In light of the above, it is probably fair to say that most introverts never fully resolve the fundamental problem of staying true to themselves, on the one hand, and finding a way to secure rewards and recognition for their work, on the other. While often frustrating, this tension is not always a bad thing, but can serve as an ongoing source of challenge and motivation.
3. Valuation and Promotion
Extroverts display ample confidence when dealing with others. Indeed, they are at their best when they “lose themselves” in external affairs. They rarely hesitate to charge “the going rate” (or more) for their products or services. Seeing the market as the primary determinant of value, if others are willing to pay top dollar for something, they see no reason to stop them.
While introverts typically understand the intrinsic value of their work, they may fail to see how, or to what degree, it is important or valuable to others. Even when they do sense its larger importance, they may feel anxious or guilty when it comes to pricing or selling it. Rather than pricing their own work, many feel it more authentic to allow others to decide what it is worth to them.
Hence, introverts may shy away from direct selling, which to them, not only feels inauthentic, but somewhat manipulative and smarmy. In this sense, introverts can be their own worst enemies when it comes to reaping material rewards for their labor.
This is undoubtedly why so many introverts are happy to pass the baton to others with respect to sales and marketing. Introverted authors, for instance, have long been content to publish their work through publishing companies. Without denying certain advantages of using a publisher (or record company, etc.), what seems to happen, more often than not, is introverts end up being severely undercompensated for their work, receiving only a meager percentage of total sales. This is another way introverts ostensibly “shoot themselves in the foot,” unwittingly allowing others to over-indulge in the fruits of their labors.3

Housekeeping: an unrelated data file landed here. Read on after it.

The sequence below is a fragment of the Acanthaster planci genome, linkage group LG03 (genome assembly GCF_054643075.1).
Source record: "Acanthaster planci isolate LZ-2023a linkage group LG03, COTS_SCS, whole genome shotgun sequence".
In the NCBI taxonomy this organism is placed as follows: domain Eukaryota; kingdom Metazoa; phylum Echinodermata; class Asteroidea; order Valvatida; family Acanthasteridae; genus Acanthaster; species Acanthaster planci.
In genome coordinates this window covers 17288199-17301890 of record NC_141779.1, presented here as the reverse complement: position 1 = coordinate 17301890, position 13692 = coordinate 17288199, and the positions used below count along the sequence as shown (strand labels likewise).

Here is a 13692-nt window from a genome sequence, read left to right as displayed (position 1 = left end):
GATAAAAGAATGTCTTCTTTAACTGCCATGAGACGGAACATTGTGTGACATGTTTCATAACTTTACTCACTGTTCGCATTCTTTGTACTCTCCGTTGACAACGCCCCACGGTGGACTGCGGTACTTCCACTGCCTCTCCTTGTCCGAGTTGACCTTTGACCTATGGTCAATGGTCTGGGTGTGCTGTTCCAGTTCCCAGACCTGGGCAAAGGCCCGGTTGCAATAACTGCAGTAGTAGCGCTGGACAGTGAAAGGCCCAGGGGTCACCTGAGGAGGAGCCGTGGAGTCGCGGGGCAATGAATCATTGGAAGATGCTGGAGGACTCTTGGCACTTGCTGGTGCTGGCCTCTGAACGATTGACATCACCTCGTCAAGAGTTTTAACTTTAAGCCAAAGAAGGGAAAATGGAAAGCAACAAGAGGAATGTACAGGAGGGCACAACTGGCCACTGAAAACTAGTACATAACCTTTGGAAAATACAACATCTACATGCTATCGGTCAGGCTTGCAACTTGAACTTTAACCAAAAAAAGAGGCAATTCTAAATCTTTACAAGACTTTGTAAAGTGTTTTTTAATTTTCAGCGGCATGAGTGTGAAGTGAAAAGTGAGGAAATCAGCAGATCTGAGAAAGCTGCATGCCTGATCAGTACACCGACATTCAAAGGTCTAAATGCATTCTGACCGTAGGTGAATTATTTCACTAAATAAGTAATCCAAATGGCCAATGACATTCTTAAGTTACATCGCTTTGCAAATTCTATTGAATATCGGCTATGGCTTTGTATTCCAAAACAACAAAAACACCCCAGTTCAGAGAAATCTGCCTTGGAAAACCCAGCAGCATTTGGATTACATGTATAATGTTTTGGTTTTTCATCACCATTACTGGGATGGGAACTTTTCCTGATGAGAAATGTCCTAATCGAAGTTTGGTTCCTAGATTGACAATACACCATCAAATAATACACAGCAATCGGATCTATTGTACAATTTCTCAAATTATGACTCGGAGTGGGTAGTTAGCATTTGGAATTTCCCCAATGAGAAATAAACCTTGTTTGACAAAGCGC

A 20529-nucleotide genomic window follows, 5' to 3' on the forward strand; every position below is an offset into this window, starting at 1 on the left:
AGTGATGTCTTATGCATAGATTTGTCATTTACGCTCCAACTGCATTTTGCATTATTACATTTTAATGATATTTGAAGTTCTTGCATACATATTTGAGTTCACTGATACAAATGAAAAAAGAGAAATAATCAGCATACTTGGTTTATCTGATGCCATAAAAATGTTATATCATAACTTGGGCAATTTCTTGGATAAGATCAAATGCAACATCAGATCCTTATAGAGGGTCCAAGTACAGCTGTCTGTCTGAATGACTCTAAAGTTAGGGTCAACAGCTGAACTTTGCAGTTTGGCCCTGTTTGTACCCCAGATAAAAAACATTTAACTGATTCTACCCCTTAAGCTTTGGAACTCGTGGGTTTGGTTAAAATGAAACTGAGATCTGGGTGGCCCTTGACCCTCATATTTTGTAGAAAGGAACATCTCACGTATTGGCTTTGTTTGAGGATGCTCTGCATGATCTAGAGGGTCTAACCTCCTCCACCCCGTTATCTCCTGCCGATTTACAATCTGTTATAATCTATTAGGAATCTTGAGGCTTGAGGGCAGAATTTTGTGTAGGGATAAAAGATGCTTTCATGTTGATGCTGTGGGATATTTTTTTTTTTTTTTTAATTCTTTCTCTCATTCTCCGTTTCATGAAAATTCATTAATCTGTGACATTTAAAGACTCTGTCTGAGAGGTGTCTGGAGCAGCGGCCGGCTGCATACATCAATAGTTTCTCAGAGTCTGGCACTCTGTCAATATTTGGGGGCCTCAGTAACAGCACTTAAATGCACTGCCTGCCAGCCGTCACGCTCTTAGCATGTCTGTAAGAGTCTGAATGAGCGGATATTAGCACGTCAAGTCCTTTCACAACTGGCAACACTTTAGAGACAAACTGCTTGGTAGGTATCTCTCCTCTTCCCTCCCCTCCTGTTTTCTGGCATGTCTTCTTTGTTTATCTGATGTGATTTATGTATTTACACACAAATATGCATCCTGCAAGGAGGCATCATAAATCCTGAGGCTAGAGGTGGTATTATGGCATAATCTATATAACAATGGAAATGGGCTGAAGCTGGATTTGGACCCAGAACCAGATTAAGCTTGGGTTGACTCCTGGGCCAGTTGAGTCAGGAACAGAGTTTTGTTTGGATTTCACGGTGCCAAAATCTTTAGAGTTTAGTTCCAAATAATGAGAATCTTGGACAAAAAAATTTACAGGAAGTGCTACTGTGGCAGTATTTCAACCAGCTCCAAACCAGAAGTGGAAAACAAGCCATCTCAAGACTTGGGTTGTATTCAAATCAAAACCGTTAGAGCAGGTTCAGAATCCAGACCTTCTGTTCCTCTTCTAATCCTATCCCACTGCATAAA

Of course, it doesn’t have to be this way — and there are many careers for introverts that will be both rewarding and properly compensated.
1. This is highlighted, for instance, in the Enneagram type Five, and to a certain extent, the Four, both of which are characteristically introverted types.
2. Among introverted types, the desire for material wealth is most common among ISP types and is largely attributable to the values associated with Extroverted Sensing (Se).
3. And this is precisely why the idea of having an agent was born. Paying an agent, who is incentivized to work as the introvert’s advocate, is in many cases a better bet than simply accepting the first offer from a publisher, record company, etc. This points to another career option for the introvert, one which I failed to mention earlier: partnering with an extrovert. A potential downside of this option is that the extrovert may not fully understand the introvert’s work and thereby runs the risk of misrepresenting it. Hence, introverts may feel compelled to spend ample time educating or vetting their extroverted sidekick to ensure their work is accurately portrayed.
Did you enjoy this article? Sign up for our newsletters to get more stories like this.